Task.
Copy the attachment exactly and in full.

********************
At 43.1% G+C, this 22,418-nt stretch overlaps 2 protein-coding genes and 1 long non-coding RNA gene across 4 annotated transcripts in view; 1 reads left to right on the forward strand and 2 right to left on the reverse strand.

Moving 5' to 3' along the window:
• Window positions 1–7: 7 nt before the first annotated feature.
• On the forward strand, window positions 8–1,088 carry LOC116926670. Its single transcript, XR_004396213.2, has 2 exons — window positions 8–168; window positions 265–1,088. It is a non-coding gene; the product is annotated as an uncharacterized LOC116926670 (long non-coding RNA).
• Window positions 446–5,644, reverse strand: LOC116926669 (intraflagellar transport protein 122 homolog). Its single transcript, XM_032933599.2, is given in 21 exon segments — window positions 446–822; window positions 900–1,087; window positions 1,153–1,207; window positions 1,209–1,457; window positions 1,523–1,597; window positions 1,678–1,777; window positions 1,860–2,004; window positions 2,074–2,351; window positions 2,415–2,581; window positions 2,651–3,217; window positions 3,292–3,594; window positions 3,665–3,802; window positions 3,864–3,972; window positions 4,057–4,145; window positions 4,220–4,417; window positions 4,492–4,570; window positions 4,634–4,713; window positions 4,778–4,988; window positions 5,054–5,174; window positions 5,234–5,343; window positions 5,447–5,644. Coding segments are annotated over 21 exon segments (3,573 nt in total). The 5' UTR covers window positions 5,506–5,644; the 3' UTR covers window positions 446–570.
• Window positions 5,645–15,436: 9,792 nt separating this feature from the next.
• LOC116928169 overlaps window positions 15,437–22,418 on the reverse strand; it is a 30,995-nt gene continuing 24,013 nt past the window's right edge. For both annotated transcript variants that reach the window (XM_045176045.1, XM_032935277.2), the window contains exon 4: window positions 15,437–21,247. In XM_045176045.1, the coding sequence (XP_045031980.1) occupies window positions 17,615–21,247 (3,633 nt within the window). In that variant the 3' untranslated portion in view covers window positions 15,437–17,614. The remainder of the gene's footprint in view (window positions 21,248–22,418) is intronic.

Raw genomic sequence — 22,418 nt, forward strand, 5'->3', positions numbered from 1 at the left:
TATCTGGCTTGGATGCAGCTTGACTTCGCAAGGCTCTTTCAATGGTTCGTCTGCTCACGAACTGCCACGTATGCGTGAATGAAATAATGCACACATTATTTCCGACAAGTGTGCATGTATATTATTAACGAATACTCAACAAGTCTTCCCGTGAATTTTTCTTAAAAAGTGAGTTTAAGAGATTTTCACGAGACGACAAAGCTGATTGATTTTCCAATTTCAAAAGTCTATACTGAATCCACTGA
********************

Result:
At 43.1% G+C, this 22,418-nt stretch overlaps 2 protein-coding genes and 1 long non-coding RNA gene across 4 annotated transcripts in view; 1 reads left to right on the forward strand and 2 right to left on the reverse strand.

Moving 5' to 3' along the window:
• Window positions 1–7: 7 nt before the first annotated feature.
• On the forward strand, window positions 8–1,088 carry LOC116926670. Its single transcript, XR_004396213.2, has 2 exons — window positions 8–168; window positions 265–1,088. It is a non-coding gene; the product is annotated as an uncharacterized LOC116926670 (long non-coding RNA).
• Window positions 446–5,644, reverse strand: LOC116926669 (intraflagellar transport protein 122 homolog). Its single transcript, XM_032933599.2, is given in 21 exon segments — window positions 446–822; window positions 900–1,087; window positions 1,153–1,207; window positions 1,209–1,457; window positions 1,523–1,597; window positions 1,678–1,777; window positions 1,860–2,004; window positions 2,074–2,351; window positions 2,415–2,581; window positions 2,651–3,217; window positions 3,292–3,594; window positions 3,665–3,802; window positions 3,864–3,972; window positions 4,057–4,145; window positions 4,220–4,417; window positions 4,492–4,570; window positions 4,634–4,713; window positions 4,778–4,988; window positions 5,054–5,174; window positions 5,234–5,343; window positions 5,447–5,644. Coding segments are annotated over 21 exon segments (3,573 nt in total). The 5' UTR covers window positions 5,506–5,644; the 3' UTR covers window positions 446–570.
• Window positions 5,645–15,436: 9,792 nt separating this feature from the next.
• LOC116928169 overlaps window positions 15,437–22,418 on the reverse strand; it is a 30,995-nt gene continuing 24,013 nt past the window's right edge. For both annotated transcript variants that reach the window (XM_045176045.1, XM_032935277.2), the window contains exon 4: window positions 15,437–21,247. In XM_045176045.1, the coding sequence (XP_045031980.1) occupies window positions 17,615–21,247 (3,633 nt within the window). In that variant the 3' untranslated portion in view covers window positions 15,437–17,614. The remainder of the gene's footprint in view (window positions 21,248–22,418) is intronic.

Raw genomic sequence — 22,418 nt, forward strand, 5'->3', positions numbered from 1 at the left:
TATCTGGCTTGGATGCAGCTTGACTTCGCAAGGCTCTTTCAATGGTTCGTCTGCTCACGAACTGCCACGTATGCGTGAATGAAATAATGCACACATTATTTCCGACAAGTGTGCATGTATATTATTAACGAATACTCAACAAGTCTTCCCGTGAATTTTTCTTAAAAAGTGAGTTTAAGAGATTTTCACGAGACGACAAAGCTGATTGATTTTCCAATTTCAAAAGTCTATACTGAATCCACTGA